The Last Man on Earth
She heard the plane long before it came into view, its small engine sputtering and whining. The jungle fell silent as the plane climbed into the sky and died. It hung weightless before spiraling into the ocean. A moment later a parachute opened — one small blot in a pristine sky.
She was impressed by the way the man worked the lines of his chute, swinging in his harness, moving toward land. Once he hit water, the white silk settled over him and floated on the surface like a large jellyfish.
Well, that’s that, she thought, watching the slow current carry the whole mess around the south end of the island.
Later, just as the trio of black-crested gibbons were finishing their evening song, a yoo-hooing voice moved toward her.
“Thank God for your signal fire.” A young, haggard man sank to his knees. “It led me right to you.” Men, she thought, taking the single fish from the spit and offering it to him on a banana leaf.
“Do you speak English?” he said a moment later, as he returned the leaf with its small nest of bones.
“Yes, I do. English major. Virginia Woolf.” Her eyes followed the scalloped moonlight of the shoreline. “I thought I’d done her one better.”
“Well, Virginia,” the man said, laying out a large knife and a small folding saw. “Your troubles are over. Tomorrow, I’ll start whipping this place into shape.”
At sunrise, he lashed the knife with its thick leather handle to a bamboo pole. “Any predators here? Large ones?” he said, as he waded waist-deep into the lagoon.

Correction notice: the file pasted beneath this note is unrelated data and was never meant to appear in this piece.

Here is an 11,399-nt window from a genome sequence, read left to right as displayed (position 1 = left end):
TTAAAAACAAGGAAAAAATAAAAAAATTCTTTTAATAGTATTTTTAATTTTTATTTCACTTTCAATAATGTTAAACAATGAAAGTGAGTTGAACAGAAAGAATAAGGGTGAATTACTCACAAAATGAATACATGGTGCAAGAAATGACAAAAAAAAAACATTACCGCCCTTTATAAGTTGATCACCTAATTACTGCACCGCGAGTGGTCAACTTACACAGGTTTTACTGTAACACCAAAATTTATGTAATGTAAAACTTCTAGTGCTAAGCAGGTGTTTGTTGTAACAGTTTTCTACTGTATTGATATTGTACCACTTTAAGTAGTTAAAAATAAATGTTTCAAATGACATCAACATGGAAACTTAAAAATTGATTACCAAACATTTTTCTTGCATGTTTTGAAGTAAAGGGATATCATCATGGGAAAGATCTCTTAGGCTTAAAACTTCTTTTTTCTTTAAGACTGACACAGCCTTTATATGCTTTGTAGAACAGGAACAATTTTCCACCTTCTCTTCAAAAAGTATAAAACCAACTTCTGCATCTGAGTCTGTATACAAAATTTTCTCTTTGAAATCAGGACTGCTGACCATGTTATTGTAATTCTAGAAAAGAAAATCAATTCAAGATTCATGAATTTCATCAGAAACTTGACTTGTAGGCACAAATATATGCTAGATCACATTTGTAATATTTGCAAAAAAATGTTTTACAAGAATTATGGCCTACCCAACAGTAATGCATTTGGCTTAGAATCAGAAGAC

“Just us,” she called. She watched as he brought up the first fish, a small grouper, a huge hole in its pink side, its gill covers flaring wildly.
“There’s no refrigeration,” she said, watching the fish slam its tail against the sand. She stunned it with a stone.
“Well done,” he said, anointing her with a smile as he dropped a black bass beside the grouper.
“We can’t eat all these.” She inspected the wound on the bass. “They won’t keep.” She raised her stone.
“I’m taking an inventory. It’s good to know what you have.” He grinned and trotted into the water, the spear glistening overhead.
She dispatched the bass and walked to the next lagoon. As she bathed in the pristine water, small fish nibbled her fingers and toes. He was a nice looking man, she thought, good facial symmetry, adequate cranial circumference, and he had blue eyes. So did she. It tickled her to think that a recessive gene suddenly stood a small chance, not only of surviving, but of becoming dominant.
“We may be,” he had said the night before, “the last two people on earth.” A momentary gleam ignited in his exhausted eyes as he spread out the parachute like a silken sheet and fell asleep.
“Very likely we are,” she’d murmured, as she curled her body against his and felt him pull her snug against his side. She had not told him about her surveyor’s cabin with its small stove, cot and fourteen months worth of ecological diaries.
The line of dead and dying fish had tripled by the time she returned. The man stood thigh-deep in water maneuvering a sea turtle toward land.
“That’s an olive ridley,” she said, recognizing its heart-shaped shell. “They’re critically endangered.”
“Soup,” he said, pinning the turtle to the beach with one foot. “And there’s monkeys here too.” He freed the knife from the pole.
“I’ve got something much better.” She looked deep into his blue eyes. “Much, much better and just for you,” she whispered, as he turned toward her and the turtle slid back into the water.
She selected a puffer fish from the row of bodies on the beach, and taking the knife from his hand, she filleted it, liver and all.
by Karen Stromberg
Reading by Beth Adams – Download the MP3